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Job Creation Declines In September In Report Likely Impacted By Hurricanes

07 October 2017
Job Creation Declines In September In Report Likely Impacted By Hurricanes

In September, the USA economy saw its first monthly loss of jobs in seven years - partly due to Hurricanes Harvey Irma - government statistics showed Friday.

That drop came even as the unemployment rate fell to a 16-year low of 4.2 percent, the Bureau of Labor Statistics reported Friday... Bars and restaurants lost 105,000 jobs, for example.

Hurricanes Harvey, Irma and Maria slammed the USA economy in September, leading to the first net job losses since 2010, the Labor Department said on Friday. The unemployment rate, measured from a separate survey, nevertheless fell to 4.2 percent, a rate not seen since February 2001-lower than the lowest rate reached before the Great Recession.

Other industries added jobs, including healthcare (+23,000 jobs), transportation and warehousing (+22,000 jobs), business and professional services (+13,000 jobs) and financial activities (+10,000 jobs).

The job losses were so substantial that it caused the number of jobs across the entire USA economy to shrink by 33,000 last month. The manufacturing sector shed 1,000 jobs after averaging gains of 14,000 new jobs each month since November 2016.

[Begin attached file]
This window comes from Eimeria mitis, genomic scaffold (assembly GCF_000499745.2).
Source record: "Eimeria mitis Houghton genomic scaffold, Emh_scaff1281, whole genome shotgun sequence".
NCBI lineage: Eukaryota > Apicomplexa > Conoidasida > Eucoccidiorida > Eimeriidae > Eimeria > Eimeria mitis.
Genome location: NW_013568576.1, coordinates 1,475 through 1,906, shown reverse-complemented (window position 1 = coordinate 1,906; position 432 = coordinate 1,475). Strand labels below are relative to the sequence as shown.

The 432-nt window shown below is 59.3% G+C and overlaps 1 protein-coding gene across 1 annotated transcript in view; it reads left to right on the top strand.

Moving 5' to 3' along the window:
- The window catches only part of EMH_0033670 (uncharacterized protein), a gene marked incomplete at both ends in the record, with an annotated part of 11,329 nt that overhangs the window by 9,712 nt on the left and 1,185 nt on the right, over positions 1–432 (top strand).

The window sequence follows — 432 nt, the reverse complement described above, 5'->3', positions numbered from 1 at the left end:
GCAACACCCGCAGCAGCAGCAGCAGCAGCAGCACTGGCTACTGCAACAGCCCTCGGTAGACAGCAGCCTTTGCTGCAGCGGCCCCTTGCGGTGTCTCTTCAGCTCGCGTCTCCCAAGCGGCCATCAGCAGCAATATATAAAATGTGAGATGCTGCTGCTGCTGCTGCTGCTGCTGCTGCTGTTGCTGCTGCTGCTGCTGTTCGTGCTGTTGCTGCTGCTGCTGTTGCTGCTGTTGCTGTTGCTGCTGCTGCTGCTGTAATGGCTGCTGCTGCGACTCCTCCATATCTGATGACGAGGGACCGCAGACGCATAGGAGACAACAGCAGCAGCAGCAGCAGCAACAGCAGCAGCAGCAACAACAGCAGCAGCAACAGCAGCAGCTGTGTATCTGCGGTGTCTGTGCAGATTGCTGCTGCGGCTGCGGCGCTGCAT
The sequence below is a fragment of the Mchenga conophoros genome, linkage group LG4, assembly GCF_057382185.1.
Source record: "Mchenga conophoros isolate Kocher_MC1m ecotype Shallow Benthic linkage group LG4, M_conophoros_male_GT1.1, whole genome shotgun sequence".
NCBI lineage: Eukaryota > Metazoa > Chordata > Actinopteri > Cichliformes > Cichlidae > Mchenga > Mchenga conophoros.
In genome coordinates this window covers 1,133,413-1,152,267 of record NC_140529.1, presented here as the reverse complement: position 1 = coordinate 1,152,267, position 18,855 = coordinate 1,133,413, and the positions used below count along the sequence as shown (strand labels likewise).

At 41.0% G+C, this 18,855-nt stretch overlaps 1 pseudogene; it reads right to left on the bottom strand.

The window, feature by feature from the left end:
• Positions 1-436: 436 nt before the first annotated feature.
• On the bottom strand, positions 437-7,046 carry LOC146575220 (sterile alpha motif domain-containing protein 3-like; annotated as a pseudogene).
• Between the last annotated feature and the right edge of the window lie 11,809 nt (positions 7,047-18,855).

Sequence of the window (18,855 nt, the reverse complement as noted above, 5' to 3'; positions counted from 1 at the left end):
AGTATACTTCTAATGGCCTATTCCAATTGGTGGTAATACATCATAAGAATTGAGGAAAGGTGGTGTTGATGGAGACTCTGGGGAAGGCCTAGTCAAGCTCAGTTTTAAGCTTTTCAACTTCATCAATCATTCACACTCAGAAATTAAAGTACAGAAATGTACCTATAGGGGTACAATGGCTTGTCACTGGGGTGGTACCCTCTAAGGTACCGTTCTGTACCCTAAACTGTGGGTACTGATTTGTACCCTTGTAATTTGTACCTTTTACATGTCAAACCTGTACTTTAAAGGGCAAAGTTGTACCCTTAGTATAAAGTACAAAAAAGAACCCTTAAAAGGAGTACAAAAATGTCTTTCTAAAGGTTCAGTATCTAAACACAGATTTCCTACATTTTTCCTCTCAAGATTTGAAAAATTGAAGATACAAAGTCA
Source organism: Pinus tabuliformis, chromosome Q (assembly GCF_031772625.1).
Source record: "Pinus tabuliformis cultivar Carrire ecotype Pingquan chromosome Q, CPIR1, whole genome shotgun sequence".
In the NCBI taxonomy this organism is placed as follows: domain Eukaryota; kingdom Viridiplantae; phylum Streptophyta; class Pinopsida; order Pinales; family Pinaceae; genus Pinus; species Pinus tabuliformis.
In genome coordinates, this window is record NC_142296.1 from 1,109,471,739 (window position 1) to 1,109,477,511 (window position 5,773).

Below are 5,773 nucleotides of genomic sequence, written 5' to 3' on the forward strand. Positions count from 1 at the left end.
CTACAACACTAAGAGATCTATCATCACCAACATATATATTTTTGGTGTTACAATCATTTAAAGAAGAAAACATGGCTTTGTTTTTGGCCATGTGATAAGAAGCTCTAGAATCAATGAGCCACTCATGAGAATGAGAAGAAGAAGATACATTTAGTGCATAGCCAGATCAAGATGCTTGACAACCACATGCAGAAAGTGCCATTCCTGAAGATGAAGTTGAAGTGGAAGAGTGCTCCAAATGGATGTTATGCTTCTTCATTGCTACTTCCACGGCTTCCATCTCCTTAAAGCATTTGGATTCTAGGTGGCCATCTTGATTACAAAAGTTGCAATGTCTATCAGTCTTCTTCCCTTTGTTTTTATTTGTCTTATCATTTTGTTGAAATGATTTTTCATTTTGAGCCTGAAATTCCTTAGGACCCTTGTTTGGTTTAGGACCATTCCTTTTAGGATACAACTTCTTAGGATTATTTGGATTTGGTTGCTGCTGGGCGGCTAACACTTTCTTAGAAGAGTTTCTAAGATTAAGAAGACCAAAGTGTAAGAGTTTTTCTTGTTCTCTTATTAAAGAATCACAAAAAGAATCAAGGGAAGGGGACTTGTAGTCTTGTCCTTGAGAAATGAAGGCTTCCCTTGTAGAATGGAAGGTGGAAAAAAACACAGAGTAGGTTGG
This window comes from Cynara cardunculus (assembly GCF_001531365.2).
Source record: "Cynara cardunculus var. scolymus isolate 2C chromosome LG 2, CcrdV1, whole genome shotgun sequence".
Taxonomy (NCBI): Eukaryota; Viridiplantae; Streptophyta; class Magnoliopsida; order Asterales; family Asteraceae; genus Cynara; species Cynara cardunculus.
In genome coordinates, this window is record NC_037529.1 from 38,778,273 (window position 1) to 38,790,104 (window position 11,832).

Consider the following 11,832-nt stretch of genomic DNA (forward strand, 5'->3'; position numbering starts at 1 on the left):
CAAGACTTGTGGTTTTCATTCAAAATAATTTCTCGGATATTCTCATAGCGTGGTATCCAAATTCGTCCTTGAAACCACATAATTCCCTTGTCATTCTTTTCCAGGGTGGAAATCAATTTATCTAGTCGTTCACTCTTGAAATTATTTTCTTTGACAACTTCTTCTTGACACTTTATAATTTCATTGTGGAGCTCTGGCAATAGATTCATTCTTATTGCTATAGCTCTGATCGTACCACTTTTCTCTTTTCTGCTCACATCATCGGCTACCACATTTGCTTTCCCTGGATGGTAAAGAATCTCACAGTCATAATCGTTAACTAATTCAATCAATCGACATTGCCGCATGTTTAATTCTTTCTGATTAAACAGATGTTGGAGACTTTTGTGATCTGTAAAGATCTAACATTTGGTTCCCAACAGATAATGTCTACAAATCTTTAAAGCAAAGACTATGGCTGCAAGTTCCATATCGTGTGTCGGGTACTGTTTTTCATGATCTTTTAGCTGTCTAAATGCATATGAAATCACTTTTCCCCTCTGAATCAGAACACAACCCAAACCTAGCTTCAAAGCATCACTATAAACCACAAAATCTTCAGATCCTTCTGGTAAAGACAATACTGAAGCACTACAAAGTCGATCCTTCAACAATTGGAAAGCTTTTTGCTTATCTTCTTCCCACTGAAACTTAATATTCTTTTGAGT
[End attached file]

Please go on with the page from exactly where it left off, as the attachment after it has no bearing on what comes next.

"We weren't able to do our normal hiring spree that we usually do going into the fall", Harmon said. For one, there's more slack in the job market than the unemployment rate reveals.

But for the job numbers, hourly employees in the hurricane-battered region who were unable to work and missed a paycheck were counted without a job.

Also the number of working age Americans not participating in the labor force shrank by 368,000 to 94.42 million.

Workers' wages jumped last month, another figure that may have been affected by the storms. But last month, the closely watched labor force participation rate rose to 63.1 percent, its highest level since March 2014. However, real wages - the buying power of workers' earnings with inflation taken into account - have declined 7.5 percent since 2006.

Employment in other major industries, including mining, construction, wholesale trade, retail trade, information, and government, showed little change over the month. For both surveys, national estimates do not include Puerto Rico or the U.S. Virgin Islands. With the global supply glut already showing signs of draining from OPEC measures, etc., we might expect oil prices to spike in the near-term, depending on the overall damage this new storm may cause.